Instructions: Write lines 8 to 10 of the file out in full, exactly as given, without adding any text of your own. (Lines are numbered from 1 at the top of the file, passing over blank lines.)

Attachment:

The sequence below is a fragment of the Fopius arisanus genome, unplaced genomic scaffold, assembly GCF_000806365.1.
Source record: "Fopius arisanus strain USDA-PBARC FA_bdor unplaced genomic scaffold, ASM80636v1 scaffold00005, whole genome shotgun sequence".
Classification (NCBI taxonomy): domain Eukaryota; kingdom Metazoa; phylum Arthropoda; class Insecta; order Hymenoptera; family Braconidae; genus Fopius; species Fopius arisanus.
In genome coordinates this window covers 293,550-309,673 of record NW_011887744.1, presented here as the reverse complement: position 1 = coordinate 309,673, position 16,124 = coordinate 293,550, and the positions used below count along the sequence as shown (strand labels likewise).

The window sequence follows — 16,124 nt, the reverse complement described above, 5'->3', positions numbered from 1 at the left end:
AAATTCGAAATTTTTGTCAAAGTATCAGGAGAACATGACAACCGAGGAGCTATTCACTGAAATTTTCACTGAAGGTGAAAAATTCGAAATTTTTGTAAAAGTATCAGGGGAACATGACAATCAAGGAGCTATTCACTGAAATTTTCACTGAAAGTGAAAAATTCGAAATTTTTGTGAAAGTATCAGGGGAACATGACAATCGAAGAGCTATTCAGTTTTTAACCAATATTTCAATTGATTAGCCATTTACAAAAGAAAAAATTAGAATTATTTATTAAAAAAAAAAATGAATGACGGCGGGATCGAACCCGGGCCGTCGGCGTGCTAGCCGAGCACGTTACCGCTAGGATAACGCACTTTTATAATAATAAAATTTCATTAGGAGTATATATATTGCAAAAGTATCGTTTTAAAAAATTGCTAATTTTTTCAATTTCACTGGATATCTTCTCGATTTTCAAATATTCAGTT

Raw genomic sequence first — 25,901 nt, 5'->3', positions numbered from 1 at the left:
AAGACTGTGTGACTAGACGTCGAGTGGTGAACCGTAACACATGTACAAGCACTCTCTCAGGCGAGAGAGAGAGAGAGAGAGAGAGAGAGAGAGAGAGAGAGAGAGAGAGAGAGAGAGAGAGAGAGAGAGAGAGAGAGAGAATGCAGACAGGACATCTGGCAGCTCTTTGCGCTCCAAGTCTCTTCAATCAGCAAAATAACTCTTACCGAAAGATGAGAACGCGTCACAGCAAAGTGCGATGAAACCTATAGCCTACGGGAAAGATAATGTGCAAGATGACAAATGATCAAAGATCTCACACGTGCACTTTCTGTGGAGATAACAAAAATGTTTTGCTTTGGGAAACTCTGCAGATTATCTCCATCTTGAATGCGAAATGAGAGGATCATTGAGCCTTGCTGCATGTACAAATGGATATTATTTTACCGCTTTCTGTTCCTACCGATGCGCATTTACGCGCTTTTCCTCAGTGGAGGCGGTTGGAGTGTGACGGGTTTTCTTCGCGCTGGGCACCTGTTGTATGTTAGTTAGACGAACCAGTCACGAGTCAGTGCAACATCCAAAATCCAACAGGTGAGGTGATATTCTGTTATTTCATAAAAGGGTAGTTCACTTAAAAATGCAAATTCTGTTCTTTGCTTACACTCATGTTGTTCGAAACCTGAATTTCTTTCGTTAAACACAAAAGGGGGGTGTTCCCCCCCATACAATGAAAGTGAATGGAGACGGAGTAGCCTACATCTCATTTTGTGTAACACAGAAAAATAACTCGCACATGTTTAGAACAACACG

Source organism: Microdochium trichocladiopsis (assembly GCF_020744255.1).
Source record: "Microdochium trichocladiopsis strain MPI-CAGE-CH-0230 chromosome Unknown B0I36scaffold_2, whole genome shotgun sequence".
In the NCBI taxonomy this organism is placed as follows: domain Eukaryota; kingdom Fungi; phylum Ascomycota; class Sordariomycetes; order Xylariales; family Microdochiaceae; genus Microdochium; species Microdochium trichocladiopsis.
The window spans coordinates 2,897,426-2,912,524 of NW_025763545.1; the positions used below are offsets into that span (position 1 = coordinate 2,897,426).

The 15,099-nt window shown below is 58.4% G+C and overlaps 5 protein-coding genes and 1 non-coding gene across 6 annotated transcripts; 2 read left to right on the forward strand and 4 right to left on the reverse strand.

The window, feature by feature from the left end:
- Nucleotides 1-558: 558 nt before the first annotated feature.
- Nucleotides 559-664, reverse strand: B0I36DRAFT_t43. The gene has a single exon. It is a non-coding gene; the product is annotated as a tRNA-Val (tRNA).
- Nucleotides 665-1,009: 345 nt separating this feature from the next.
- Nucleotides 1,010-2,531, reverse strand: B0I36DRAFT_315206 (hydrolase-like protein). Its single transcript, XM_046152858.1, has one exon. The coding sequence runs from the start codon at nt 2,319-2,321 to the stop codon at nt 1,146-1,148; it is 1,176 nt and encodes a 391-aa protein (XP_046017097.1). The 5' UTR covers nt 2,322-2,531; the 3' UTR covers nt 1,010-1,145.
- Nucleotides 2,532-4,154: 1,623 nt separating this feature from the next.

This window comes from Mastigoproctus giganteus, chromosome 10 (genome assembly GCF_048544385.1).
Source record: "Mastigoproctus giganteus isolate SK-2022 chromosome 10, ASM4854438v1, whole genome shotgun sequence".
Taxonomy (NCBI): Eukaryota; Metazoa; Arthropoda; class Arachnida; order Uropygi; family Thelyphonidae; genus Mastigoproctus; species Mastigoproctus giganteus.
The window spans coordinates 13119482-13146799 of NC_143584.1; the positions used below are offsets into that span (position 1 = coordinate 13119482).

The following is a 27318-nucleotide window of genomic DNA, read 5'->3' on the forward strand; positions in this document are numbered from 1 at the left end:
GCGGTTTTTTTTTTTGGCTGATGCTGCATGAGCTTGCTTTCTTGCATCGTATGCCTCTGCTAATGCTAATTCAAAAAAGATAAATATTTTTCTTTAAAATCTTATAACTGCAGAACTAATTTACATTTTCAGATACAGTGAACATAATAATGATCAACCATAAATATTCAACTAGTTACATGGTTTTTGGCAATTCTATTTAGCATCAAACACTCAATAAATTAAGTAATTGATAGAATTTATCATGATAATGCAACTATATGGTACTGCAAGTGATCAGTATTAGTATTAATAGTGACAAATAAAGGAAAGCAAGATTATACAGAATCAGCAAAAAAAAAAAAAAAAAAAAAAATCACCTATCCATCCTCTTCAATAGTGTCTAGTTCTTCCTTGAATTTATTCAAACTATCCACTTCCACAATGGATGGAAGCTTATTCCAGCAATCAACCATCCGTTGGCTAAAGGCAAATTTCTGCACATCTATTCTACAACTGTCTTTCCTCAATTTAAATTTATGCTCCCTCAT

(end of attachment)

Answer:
AAGACTGTGTGACTAGACGTCGAGTGGTGAACCGTAACACATGTACAAGCACTCTCTCAGGCGAGAGAGAGAGAGAGAGAGAGAGAGAGAGAGAGAGAGAGAGAGAGAGAGAGAGAGAGAGAGAGAGAGAGAGAGAGAGAATGCAGACAGGACATCTGGCAGCTCTTTGCGCTCCAAGTCTCTTCAATCAGCAAAATAACTCTTACCGAAAGATGAGAACGCGTCACAGCAAAGTGCGATGAAACCTATAGCCTACGGGAAAGATAATGTGCAAGATGACAAATGATCAAAGATCTCACACGTGCACTTTCTGTGGAGATAACAAAAATGTTTTGCTTTGGGAAACTCTGCAGATTATCTCCATCTTGAATGCGAAATGAGAGGATCATTGAGCCTTGCTGCATGTACAAATGGATATTATTTTACCGCTTTCTGTTCCTACCGATGCGCATTTACGCGCTTTTCCTCAGTGGAGGCGGTTGGAGTGTGACGGGTTTTCTTCGCGCTGGGCACCTGTTGTATGTTAGTTAGACGAACCAGTCACGAGTCAGTGCAACATCCAAAATCCAACAGGTGAGGTGATATTCTGTTATTTCATAAAAGGGTAGTTCACTTAAAAATGCAAATTCTGTTCTTTGCTTACACTCATGTTGTTCGAAACCTGAATTTCTTTCGTTAAACACAAAAGGGGGGTGTTCCCCCCCATACAATGAAAGTGAATGGAGACGGAGTAGCCTACATCTCATTTTGTGTAACACAGAAAAATAACTCGCACATGTTTAGAACAACACG

Source organism: Microdochium trichocladiopsis (assembly GCF_020744255.1).
Source record: "Microdochium trichocladiopsis strain MPI-CAGE-CH-0230 chromosome Unknown B0I36scaffold_2, whole genome shotgun sequence".